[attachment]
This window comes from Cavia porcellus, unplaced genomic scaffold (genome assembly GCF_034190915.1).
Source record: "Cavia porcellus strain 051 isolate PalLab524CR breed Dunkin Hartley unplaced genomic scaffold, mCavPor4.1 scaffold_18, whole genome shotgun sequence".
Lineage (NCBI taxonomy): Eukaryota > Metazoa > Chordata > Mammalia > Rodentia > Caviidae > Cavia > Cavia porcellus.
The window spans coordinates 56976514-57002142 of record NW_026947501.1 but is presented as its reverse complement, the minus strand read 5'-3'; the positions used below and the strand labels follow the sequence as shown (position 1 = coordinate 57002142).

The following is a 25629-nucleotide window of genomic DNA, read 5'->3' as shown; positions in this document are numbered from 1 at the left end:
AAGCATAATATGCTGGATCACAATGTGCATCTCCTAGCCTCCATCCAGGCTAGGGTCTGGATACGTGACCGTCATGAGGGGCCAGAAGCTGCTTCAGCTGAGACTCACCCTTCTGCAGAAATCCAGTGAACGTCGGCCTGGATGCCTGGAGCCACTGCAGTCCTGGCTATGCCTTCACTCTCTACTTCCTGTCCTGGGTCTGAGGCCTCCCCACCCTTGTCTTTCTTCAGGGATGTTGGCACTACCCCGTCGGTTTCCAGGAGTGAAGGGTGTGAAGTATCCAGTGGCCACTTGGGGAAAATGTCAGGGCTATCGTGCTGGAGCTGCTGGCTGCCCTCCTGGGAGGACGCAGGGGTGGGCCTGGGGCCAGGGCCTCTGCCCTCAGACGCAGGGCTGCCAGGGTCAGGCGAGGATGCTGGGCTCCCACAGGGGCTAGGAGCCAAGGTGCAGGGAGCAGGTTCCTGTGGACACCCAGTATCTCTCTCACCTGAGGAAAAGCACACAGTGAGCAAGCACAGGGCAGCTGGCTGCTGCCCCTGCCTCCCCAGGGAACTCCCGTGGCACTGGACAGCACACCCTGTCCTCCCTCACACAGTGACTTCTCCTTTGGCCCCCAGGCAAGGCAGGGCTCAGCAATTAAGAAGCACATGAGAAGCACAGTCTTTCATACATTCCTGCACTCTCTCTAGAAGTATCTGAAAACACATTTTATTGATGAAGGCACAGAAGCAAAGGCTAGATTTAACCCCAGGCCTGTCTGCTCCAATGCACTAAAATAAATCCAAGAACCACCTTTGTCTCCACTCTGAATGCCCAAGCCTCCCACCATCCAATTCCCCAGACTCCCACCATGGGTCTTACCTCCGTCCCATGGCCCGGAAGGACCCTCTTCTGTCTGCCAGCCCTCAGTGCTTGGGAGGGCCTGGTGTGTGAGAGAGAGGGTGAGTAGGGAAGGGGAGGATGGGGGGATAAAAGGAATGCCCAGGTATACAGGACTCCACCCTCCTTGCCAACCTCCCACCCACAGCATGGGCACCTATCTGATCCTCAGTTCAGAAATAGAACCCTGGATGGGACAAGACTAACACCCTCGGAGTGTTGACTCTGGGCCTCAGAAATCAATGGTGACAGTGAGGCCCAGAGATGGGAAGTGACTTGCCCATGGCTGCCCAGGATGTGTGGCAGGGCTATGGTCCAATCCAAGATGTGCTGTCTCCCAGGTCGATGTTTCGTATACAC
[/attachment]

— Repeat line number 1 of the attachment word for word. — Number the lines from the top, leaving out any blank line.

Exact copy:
This window comes from Cavia porcellus, unplaced genomic scaffold (genome assembly GCF_034190915.1).